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Growing Plants

3/7/2014 11:53AM

I love having plants around. Besides being pretty, they're also handy for clearing the air, and helping me feel better about myself. I look at a plant, and say “This was a lot smaller when I got it, and with my help, it's thriving.” Which is why it's also such a big disappointment when they die.

 

Not every plant death is my fault though, and while I know the 'green thumb' type people don't mean to rub it in, it's kind of annoying when they can brag about keeping anything alive. I'm sure a lot of other people feel the same way; you don't want advice from someone who does it perfectly first time out, you want advice from someone who has made the same mistakes, or at least as many as you have, and can understand, and give advice from an equal footing.

 

I've done a variety of different types of gardening and dealing with different types of plants. I'd have to say I did enjoy working in my mother's vegetable garden. It was awesome later in the year, having so many fresh veggies I helped to grow. Not so much the ones I didn't like and had to eat anyways, though, heh. I've tried doing vegetables here, but it hasn't worked all that well. I'll have to get pictures of some of them in a few months, when things are growing.

 

Planting bushes and trees is rewarding, more so when you can tell how much they've grown since you first did so. I enjoy seeing the new growth on plants, and wondering how big they'll eventually get.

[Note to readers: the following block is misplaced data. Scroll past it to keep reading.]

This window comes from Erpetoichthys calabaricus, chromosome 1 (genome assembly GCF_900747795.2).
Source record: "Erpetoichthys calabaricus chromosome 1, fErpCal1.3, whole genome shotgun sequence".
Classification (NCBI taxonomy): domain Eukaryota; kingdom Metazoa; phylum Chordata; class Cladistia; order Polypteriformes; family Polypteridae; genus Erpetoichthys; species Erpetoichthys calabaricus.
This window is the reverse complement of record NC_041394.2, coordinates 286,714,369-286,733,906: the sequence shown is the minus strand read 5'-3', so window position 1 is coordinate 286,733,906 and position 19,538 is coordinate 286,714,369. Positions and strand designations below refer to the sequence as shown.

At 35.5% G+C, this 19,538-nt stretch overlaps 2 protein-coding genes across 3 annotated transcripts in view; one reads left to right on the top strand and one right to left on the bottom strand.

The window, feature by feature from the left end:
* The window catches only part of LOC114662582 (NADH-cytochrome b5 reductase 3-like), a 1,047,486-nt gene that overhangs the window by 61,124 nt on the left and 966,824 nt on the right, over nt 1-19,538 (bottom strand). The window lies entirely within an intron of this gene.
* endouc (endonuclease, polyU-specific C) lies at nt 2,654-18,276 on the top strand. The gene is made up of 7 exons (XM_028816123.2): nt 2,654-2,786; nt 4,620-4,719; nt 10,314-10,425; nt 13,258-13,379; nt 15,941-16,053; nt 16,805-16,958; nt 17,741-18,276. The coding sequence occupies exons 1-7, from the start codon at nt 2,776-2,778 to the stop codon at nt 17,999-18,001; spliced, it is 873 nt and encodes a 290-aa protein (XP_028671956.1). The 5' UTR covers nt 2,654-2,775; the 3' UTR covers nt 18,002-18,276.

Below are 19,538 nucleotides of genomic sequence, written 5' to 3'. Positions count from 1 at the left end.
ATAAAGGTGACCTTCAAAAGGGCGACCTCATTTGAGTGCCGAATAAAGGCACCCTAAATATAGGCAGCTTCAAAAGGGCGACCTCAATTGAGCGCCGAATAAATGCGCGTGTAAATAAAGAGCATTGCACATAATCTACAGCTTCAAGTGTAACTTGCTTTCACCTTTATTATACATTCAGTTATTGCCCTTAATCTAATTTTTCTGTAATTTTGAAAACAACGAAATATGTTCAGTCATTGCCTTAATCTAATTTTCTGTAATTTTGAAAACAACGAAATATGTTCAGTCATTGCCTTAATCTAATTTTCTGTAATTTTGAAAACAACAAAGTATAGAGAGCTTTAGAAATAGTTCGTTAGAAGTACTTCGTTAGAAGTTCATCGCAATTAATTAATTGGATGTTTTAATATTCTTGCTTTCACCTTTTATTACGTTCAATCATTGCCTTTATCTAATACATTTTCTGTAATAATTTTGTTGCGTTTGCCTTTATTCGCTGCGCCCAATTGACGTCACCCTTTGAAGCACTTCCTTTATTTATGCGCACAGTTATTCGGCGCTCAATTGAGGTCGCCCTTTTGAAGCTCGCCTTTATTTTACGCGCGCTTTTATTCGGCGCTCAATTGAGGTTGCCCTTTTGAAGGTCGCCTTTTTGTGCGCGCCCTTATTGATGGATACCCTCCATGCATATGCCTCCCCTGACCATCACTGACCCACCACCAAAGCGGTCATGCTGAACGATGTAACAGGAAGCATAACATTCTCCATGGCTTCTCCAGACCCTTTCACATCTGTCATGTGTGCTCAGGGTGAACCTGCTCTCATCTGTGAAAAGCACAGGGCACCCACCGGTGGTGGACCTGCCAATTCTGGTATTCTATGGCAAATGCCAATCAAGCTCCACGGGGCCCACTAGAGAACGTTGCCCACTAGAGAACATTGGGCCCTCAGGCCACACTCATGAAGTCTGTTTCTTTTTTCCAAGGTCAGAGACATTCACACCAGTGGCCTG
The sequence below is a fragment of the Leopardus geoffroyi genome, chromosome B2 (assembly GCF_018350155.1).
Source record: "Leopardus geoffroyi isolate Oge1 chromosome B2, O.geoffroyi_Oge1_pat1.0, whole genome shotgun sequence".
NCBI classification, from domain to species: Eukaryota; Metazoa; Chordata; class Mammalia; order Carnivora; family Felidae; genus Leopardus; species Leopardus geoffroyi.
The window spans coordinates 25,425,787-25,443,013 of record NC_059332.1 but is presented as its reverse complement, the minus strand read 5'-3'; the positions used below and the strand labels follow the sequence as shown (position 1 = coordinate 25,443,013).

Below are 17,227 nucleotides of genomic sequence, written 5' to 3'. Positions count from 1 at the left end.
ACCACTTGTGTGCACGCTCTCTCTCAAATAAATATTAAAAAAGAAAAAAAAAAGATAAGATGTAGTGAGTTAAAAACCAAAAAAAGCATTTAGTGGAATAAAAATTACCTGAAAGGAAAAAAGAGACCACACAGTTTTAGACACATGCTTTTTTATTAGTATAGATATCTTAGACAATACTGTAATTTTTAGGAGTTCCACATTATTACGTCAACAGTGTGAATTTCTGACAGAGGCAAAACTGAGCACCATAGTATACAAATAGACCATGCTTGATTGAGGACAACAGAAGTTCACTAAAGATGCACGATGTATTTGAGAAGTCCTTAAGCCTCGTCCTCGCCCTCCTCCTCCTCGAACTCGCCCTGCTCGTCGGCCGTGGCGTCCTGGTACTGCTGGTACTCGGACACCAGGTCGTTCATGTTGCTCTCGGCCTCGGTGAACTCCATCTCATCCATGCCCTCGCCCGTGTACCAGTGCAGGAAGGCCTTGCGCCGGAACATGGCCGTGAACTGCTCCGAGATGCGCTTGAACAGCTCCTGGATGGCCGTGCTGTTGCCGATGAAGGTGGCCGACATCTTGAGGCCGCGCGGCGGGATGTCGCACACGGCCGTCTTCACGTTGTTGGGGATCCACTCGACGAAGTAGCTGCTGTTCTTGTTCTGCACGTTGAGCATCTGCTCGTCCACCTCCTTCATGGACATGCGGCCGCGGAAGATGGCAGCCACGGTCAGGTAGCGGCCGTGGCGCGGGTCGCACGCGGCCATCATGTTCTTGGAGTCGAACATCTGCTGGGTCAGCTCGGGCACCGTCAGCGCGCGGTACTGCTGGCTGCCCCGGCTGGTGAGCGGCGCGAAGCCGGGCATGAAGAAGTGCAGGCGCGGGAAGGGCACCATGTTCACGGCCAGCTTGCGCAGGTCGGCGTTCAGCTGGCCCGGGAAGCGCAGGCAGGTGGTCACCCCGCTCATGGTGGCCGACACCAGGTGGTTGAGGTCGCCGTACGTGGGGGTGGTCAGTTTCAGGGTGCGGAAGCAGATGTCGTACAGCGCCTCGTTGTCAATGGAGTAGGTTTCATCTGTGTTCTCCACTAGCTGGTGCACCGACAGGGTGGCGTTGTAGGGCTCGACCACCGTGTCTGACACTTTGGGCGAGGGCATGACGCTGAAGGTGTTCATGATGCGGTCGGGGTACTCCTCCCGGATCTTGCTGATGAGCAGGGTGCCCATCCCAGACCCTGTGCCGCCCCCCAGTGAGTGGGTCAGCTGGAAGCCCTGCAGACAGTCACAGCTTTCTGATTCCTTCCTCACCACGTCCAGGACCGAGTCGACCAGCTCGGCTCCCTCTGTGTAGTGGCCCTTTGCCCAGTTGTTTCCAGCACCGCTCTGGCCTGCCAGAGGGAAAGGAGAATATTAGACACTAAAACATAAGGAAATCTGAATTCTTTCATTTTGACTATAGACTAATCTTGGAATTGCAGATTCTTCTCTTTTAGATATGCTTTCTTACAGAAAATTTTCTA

I prefer perennials to annuals because they're often easier to take care of, you don't have to rebuy them, depending on the type at any rate, and I'd much rather just have some green leaves then a bare patch of dirt that I have to weed. Although I will say that I like things like tulips, daffodils, and irises for edging, in a location that you don't notice them being gone when they're in hibernation. My mother used to have one side of the backyard edged with irises, and I thought it looked great.

 

I've always thought the flowering, trailing vine type plants on the side of a house would look amazing, but I've also heard it's really good for letting pests in, and I'd rather not have birds building a nest on the other side of the wall right next to the head of my bed again.

 

I'll leave off with some random facts I've found out about plants I would feel would be very helpful for people to know:

 

1. Morning glory may be pretty, but it grows like crazy, and if you leave ANY piece of root longer then a half inch, it will grow back. It's easy enough to pull up, if you do it slowly. For the love of anything, DON'T till or mow it. Not unless you want your lawn to become morning glory.

 

2. Make sure to convince your neighbors not to plant the super growing blackberries or raspberries. Sure, they taste awesome, and if you keep up the maintenance, they're not TOO hard to keep under control. But if they put it off for ONE year, you're going to spend the rest of eternity cleaning it up yourself. Not to mention the birds that will eat it and poop the seeds in YOUR yard.

 

3. Plants that attract birds? Great. Plants that attract birds who start singing at four in the morning right outside your window? Not so great.

 

4. NEVER. EVER. Assume a plant planted in an outside container will stay there, if it's a fast grower. My father bought a house, where someone put a plastic tub in the lawn and had bamboo in it. The bamboo managed to BREAK the plastic, and started to get into the yard. Tree roots are known to be able to break CONCRETE.

 

5. Do weeding as soon as you see anything sprout. The earlier you rip those dandelions up, the less chance they have of making more.